The Royal Parks of London
The lake has rowboats for hire, and also hosted the World Rowing Sprints over a 500 meter course in 2002. No motorized traffic is permitted around the lake, and that area is widely used by inline skaters, and there are grounds for other sports, formal and informal, around the shores of the lake.
Hyde Park puts on outdoor concerts with some big name bands in years past, such as The Rolling Stones, Pink Floyd, and the Red Hot Chili Peppers. A 1976 “Queen” concert holds the attendance record with a crowd numbering 150,000 officially, although it estimates the real total was more like 180,000 to 200,000 in attendance.
Other Royal Parks in London include Bushy Park in the borough of Richmond upon Thames. At 1,100 acres it is the second largest Royal Park. A little farther from the centre of the city, but wildlife like Red Deer make it seem like further out in the countryside. Bushy Park is home to the National Physical Laboratory, The Royal Paddocks, and Bushy House. The D-Day Landings were planned here at the Supreme Headquarters Allied Expeditionary Force was housed here in World War II, and Field Hockey was invented here in the late 1800’s.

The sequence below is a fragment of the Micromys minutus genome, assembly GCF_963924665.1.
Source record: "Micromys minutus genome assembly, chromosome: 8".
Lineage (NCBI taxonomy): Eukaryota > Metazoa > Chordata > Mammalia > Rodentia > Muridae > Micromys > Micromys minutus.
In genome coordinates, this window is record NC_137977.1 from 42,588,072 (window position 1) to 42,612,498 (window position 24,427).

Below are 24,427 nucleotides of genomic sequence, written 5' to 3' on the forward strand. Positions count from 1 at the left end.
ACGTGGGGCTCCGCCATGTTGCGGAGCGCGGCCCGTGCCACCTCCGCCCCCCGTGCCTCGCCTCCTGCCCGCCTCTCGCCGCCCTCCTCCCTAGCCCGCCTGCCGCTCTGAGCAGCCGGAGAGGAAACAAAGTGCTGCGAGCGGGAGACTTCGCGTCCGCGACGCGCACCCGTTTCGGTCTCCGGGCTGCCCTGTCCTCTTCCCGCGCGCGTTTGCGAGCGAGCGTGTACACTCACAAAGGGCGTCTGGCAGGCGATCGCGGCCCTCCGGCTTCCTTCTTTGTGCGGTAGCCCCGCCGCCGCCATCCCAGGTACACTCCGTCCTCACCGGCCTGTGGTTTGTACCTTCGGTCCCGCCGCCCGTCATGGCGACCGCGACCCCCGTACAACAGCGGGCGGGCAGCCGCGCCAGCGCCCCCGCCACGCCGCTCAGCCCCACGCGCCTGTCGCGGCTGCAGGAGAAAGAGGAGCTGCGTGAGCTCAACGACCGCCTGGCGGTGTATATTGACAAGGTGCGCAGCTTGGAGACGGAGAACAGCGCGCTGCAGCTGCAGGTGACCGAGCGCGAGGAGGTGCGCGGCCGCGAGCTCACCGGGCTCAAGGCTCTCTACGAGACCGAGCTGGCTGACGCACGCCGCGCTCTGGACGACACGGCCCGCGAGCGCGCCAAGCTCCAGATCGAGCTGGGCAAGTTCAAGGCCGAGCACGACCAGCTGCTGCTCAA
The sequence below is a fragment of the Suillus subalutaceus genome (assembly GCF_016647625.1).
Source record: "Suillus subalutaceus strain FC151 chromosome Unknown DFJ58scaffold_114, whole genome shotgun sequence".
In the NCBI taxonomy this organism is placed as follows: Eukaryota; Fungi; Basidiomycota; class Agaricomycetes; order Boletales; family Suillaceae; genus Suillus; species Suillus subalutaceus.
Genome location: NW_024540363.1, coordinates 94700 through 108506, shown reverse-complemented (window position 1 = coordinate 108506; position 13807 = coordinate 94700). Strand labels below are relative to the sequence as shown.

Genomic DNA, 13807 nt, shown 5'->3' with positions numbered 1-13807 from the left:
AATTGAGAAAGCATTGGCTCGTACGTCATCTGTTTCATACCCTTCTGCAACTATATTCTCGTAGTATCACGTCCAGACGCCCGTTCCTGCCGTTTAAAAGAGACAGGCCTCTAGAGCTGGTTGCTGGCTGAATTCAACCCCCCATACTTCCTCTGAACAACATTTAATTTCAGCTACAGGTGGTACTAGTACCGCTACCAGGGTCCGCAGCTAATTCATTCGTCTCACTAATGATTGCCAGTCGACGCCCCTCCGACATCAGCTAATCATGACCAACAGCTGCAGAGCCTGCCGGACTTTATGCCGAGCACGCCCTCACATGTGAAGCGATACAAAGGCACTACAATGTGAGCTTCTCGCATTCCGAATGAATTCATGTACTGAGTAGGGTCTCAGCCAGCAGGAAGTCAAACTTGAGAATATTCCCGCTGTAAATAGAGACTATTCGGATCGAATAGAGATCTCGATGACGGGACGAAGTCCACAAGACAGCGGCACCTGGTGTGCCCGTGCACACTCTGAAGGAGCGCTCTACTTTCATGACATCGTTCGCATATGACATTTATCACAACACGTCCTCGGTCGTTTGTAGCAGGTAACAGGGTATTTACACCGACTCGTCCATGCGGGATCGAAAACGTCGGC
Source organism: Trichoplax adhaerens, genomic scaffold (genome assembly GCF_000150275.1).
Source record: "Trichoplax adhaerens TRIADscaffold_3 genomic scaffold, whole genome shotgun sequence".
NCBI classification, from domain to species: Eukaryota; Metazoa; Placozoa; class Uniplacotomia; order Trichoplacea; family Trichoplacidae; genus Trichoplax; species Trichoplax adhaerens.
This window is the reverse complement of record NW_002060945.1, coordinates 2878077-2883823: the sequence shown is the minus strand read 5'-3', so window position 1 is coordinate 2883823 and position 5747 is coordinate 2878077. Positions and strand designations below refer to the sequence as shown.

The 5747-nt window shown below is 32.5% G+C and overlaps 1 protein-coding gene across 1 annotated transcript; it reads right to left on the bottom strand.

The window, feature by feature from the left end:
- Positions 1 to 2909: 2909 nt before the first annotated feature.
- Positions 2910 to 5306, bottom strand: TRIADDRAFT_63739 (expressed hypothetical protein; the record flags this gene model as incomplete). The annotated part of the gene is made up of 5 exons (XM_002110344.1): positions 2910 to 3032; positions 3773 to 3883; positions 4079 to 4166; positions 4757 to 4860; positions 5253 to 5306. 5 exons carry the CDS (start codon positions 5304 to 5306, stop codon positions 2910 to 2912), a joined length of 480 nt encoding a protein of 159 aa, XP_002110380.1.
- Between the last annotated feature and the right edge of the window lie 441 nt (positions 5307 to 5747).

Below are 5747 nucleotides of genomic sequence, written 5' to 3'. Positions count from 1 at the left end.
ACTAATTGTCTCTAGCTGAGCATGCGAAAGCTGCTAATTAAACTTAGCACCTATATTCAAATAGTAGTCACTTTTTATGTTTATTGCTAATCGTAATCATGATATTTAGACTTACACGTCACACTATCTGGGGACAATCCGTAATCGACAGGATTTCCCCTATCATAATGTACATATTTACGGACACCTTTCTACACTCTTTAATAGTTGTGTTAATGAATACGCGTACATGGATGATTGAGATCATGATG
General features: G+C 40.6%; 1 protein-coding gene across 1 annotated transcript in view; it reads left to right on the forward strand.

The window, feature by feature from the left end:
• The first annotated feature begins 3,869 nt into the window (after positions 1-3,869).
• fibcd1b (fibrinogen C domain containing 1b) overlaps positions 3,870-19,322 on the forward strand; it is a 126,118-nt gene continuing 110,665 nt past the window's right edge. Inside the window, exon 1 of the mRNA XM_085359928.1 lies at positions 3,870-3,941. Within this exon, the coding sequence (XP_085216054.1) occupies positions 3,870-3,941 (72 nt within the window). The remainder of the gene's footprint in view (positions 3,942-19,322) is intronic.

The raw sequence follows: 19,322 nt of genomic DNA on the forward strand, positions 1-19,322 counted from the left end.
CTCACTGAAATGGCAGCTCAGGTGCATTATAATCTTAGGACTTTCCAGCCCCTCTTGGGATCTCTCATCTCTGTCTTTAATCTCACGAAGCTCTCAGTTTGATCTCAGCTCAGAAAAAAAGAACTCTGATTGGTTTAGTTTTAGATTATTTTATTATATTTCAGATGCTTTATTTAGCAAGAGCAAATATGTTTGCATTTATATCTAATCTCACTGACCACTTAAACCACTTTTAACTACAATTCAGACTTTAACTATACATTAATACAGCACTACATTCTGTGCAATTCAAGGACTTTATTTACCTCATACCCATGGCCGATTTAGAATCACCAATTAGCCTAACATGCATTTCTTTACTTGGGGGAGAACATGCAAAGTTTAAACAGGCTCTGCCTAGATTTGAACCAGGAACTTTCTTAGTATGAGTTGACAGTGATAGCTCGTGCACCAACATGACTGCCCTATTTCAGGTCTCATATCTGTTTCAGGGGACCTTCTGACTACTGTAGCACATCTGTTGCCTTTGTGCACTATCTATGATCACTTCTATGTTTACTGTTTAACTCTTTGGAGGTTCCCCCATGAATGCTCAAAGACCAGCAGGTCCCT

Green Park, or The Green Park, depending on who you ask, is centrally located near Hyde Park and has no water features. It was originally used as a swampy burial ground for Lepers from St. James Hospital prior to the 16th century. Today it makes up a swath of green space when combined with Hyde Park, and runs from Whitehall to Notting Hill.
It is mainly wooded meadows, and supports wildlife and birds not normally found in this urban environment. The park is an escape in the city with activities like sunbathing and picnicking when weather permits. Walking and jogging trails are also popular in Green Park.
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